This assembly supports the main cable guides carrying power and data for the X Assembly carriage and also provides a mounting point for the micro switches used to detect the Y movement limits.
This part is being built from aluminum and acrylic sheet.
Several arrangements for the micro switches are still being evaluated.
One technique we are using here to save precious space and minimize exposed metal near electric contacts is embedding the nuts into the acrylic using a small soldering iron to heat the nut and press it into the acrylic part.
The final design for the aluminum sheet part is not yet decided. Until then we keep fabricating several versions of it 🙂
This was the first time we ventured into aluminum fabrication using a CNC milling machine. The majority of the voind robot parts were designed to be fabricated from aluminum bar using a CNC milling machine.
Soon into the project we realized how expensive it would be to have these parts sourced from specialized shops. We were quoted with hundreds of euros for a single aluminum part and we would need to fabricate more than 20 different parts!
Online metal fabrication shops like eMachineShop were also evaluated but were still too far outside our budget.
Apart from this we feared we would end up doing several iterations before we obtained exactly the required part, specially because we lacked the knowledge and experience to spec the parts correctly.
So we decided to try and do it ourselves all the way from the 3d files up to the actual part machining.
We started by visiting a local fablab shop where we met knowledgeable people who introduced us to the basic tools and techniques used to create the parts drawing files and prepare them to be submitted to the milling machine.
Unfortunately this particular fablab shop had their milling machine already booked for the dates we planned. However they kindly introduced us to another fablab shop where we could book the milling machine for specific dates which were compatible with our calendar.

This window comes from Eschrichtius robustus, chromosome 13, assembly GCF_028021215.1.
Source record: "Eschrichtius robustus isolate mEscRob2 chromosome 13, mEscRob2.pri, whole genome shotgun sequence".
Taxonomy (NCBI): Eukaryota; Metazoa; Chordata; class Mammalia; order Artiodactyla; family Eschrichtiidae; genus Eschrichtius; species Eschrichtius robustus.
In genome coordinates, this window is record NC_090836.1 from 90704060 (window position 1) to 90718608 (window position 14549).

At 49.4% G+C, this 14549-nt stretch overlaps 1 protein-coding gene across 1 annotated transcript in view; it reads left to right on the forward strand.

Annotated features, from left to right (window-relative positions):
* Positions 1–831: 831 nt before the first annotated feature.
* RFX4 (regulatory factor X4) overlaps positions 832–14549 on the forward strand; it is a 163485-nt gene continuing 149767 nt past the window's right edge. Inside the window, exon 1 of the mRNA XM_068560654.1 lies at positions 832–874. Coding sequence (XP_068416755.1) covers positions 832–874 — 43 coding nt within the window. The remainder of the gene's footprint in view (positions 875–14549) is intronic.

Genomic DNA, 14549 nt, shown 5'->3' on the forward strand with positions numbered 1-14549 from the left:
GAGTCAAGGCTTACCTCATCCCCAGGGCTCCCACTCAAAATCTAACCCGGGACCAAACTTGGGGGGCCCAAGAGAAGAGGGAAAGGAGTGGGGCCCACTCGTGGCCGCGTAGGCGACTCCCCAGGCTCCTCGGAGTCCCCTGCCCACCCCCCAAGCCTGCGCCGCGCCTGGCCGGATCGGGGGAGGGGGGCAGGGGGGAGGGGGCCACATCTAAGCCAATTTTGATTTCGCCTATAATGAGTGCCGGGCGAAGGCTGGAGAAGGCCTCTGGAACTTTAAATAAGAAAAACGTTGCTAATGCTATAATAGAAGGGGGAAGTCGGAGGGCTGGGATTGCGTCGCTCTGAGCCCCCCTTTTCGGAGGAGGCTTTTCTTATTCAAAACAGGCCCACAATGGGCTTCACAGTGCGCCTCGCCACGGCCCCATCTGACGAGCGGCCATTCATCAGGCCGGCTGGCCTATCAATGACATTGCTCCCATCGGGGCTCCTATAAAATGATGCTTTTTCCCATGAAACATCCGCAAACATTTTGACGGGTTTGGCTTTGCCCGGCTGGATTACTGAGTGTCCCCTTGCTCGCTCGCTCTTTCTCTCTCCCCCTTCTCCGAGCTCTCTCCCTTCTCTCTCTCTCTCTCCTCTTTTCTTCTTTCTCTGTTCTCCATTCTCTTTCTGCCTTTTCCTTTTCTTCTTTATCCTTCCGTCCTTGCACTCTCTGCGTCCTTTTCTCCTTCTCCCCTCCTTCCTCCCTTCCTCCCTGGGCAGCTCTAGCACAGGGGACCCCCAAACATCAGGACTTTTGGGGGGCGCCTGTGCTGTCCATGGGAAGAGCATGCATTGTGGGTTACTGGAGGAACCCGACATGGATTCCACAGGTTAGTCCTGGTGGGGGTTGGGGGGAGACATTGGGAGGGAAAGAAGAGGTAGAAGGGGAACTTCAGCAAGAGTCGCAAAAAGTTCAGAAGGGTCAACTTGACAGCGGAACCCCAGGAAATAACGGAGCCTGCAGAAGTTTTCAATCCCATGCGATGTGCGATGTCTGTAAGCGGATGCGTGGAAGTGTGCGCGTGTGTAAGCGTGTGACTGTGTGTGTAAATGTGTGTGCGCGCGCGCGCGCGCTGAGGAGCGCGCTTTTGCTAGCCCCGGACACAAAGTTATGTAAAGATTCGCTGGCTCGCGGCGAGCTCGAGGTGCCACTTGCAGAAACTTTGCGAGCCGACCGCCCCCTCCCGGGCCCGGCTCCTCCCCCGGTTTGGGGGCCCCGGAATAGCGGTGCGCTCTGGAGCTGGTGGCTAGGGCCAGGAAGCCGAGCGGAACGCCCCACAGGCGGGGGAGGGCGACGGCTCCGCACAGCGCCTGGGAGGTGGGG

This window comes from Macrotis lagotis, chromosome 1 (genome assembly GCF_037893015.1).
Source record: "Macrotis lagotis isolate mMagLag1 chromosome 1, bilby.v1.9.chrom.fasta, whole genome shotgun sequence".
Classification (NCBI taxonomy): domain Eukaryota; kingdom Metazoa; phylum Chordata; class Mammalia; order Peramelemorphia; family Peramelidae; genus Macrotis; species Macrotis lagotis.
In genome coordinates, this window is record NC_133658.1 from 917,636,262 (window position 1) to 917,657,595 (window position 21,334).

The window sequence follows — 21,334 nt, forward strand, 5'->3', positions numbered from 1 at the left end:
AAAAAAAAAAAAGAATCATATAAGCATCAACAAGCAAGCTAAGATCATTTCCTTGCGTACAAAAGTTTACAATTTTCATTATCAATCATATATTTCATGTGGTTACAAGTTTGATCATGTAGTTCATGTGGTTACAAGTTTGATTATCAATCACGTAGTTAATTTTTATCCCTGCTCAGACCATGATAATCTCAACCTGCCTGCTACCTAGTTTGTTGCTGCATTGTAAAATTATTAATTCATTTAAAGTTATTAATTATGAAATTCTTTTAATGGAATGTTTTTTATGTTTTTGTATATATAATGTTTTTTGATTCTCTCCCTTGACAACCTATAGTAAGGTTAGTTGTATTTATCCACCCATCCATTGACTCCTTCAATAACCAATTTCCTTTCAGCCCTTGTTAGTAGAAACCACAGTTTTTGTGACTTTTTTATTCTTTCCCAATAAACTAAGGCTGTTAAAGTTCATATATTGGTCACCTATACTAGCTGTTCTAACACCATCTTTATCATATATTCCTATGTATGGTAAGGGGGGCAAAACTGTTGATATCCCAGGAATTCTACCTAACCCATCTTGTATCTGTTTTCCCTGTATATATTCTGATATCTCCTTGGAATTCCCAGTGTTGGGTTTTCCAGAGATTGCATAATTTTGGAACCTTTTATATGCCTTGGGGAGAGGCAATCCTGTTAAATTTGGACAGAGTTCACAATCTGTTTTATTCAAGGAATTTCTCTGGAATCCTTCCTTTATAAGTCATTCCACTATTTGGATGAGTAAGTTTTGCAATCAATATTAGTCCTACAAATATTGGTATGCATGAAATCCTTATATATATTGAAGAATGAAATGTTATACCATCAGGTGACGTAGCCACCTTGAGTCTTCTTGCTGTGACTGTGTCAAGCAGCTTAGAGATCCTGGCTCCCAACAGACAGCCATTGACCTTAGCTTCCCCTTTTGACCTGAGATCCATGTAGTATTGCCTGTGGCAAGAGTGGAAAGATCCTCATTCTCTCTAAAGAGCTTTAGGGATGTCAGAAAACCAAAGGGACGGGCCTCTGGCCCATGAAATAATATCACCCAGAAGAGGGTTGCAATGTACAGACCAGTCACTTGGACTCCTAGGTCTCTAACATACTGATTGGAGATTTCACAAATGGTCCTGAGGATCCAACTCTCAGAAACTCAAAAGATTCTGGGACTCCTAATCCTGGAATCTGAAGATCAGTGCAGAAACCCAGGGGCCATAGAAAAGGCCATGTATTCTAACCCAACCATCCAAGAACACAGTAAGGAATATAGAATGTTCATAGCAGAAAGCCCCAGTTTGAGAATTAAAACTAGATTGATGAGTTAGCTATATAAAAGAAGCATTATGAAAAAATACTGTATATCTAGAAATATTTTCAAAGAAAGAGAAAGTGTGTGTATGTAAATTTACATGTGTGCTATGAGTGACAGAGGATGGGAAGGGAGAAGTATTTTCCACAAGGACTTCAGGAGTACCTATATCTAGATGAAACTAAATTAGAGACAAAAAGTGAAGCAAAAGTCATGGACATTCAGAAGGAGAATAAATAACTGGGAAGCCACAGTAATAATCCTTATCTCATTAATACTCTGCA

Isn’t it wonderful to have access to such an array of resources, tools and knowledge?
If you happen to have a project or idea and you are stuck with how to realize the physical aspect of it, search for the closest fablab and pay them a visit.
Mills and Milling parameters
After several broken mills we set on 3mm HSS + 8% CO end mills:
Spindle: 5500 rpm
Feed rate: 5mm/s
You can buy these mills from your local specialist tool shop. I bought mine here and here.
Lubrication and cooling
During the milling operation we manually sprayed cutting lubricant and also water to cool things down, specially during the most aggressive phases of the cut, for example when the tool had to start a new cut into the material.
Sometimes we could feel the generated heat just by touching the aluminum up to 15 cm from the cutting action. The only time we tried to save on the lubricant and water we ended up with a mill literally welded to the aluminum. Not wanting to ruin another mill we diligently kept the spraying action throughout the whole operation.
We used MDF as sacrifice boards on which we fixed the aluminum bars using screws. The exact positions of the fixing screws were determined during the layout of the files in preparation for the milling operations. This way we could plan for an affective support of the material during the mill operation and at the same time check that the tool path would not touch any of the screws.
The MDF board was then securely fixed to the milling machine bed using additional MDF scrap boards and clamps.
For long sequences of operations where the MDF board would be exposed for significant time to water and lubricant, we first covered the board and edges with adhesive tape.
However, any drilling operation that drilled into the MDF board acted as a direct injection point of water into the MDF causing it to swell and slightly push the aluminum up, enough to ruin all accuracy in the Z dimension. This led to some ruined parts and on two occasions left parts dangerously loose due to overshooting the cuts in the z axle.
The software we used to create the toolpaths did not offer enough flexibility to let us specify where to place brigdes to hold the cut parts in place. As a result we decided to leave a half millimeter skin holding the parts and separated them afterwards.
Workflow and Planning
The richness and openness of the environment at a fabrication shop like a fablab can quickly draw your focus away from your main objectives. There will be plenty of experiences to share and projects to admire and, unless you prepare yourself with a robust work plan, you might end up not using your time and available tools in the most efficient way.